Norman, Keeble and Hadley lost the court case. “Going through it was absolutely awful,” Norman admits. “People were in different places in their minds. It’s tricky. People believe certain things and their truths. I realised from that experience in court that no-one is actually telling lies. Things get so distorted over time.

“We were so close. We took the hits and shared the joys and then all of a sudden … And then to face yourself across court was heartbreaking. I was having a nervous breakdown at the time.” He pauses for a moment before his natural enthusiasm rushes back.

“I went to Ibiza and became half-Spanish. I lived there for 12 years. I didn’t even look at the saxophone for months. It was probably a year or two before I had it out of the box. And I was in Ibiza up a hill, very rural. You can lose yourself in Ibiza or you can find yourself. I always say that. And I found myself. I got into dance music. I played the clubs and ended up doing a year with Hedkandi [the Ministry of Sound’s record label]. It was fly by the seat of your pants. That made me get the sax out.”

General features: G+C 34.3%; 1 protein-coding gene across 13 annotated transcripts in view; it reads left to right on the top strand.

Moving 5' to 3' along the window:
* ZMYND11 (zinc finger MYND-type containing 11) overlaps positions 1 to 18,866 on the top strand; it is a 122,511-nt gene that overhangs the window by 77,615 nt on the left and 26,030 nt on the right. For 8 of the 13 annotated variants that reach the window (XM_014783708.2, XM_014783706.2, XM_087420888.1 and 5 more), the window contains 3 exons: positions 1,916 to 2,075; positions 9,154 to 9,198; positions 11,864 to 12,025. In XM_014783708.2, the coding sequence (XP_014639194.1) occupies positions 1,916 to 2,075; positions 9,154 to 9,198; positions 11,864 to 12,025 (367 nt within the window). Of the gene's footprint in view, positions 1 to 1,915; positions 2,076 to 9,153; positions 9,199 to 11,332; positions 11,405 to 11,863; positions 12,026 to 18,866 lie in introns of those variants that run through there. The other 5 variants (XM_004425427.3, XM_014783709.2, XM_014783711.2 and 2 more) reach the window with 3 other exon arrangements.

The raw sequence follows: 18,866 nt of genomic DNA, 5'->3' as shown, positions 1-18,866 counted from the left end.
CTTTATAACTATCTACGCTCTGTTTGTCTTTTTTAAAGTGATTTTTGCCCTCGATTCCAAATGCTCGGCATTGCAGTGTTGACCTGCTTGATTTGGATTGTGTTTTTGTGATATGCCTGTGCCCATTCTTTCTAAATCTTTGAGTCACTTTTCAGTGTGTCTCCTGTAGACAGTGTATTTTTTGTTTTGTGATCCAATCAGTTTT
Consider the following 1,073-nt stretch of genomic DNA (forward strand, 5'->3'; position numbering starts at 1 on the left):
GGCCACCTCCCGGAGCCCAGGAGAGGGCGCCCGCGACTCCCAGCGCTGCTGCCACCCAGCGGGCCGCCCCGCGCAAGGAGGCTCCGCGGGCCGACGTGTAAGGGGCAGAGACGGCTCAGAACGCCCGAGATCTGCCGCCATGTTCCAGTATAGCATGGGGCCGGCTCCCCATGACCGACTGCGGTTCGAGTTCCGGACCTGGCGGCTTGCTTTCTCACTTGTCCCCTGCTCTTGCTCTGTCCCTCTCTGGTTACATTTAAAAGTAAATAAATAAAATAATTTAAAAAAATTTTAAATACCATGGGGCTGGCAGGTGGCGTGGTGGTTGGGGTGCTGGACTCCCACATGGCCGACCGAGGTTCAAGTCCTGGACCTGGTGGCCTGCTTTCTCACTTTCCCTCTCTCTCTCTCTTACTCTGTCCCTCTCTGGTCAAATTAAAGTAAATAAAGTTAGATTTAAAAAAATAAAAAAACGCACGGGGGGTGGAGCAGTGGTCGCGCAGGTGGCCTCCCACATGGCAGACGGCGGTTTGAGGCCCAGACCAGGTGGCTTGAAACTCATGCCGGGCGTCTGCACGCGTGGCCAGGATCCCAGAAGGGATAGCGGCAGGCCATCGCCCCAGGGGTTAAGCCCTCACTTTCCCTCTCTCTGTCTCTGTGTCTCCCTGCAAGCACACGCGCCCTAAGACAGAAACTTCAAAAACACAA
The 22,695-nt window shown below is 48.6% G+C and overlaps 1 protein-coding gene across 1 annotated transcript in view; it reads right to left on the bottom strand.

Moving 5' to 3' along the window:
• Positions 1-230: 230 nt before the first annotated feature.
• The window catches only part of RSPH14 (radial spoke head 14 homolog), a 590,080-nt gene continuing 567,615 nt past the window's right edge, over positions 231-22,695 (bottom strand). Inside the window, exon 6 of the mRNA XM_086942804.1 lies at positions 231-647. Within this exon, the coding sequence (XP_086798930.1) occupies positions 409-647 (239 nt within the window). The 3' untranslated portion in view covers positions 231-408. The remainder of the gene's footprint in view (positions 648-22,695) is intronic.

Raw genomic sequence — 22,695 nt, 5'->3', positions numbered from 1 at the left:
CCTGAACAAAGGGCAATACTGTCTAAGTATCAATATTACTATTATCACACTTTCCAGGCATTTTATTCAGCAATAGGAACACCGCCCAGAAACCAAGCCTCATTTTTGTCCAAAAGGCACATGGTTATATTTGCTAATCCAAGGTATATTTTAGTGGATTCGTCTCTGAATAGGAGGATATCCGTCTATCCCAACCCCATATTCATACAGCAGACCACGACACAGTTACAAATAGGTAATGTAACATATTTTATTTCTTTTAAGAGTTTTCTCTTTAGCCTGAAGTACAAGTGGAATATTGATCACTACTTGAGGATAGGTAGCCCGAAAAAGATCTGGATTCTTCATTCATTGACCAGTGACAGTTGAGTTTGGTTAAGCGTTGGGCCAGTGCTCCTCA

As well as writing and recording chillout tunes for hotel bars, he was playing with Hedkandi every weekend somewhere around the planet.

“Places I’d never played before like, dare I say it [Roman] Abramovich’s club, and it was hilarious. There I was wandering around the bar with my radio mic and there were these guys thrusting roubles in my pocket and I couldn’t move and I’m trying to shake them off and they thought I was wiggling my bum at them.”

The Spandau story wasn’t quite finished, though. The band would get back together in 2009 and repeatedly tour over the following years until singer Tony Hadley announced he was leaving the band in 2017.

The chances of another reunion now seem unlikely. “It’s harder now,” Norman suggests. “I am the only one who is on speaking terms with all of them.” Are we saying it’s impossible? “I’ll be honest with you. It would have to be something incredible to make it happen because if you look at the five of us … I can’t see us working together. In the same room, yeah. It’s not daggers out or anything like that. But it’s just the thought of spending time … I don’t think it will work, knowing everyone there. Including myself.”

And so Norman and his band are on the road, reliving his yesterdays and adding an edge to it. To cut a long story short, that’s a good place for an ending.

Steve Norman and The Sleevz play The Garage, Glasgow, on February 3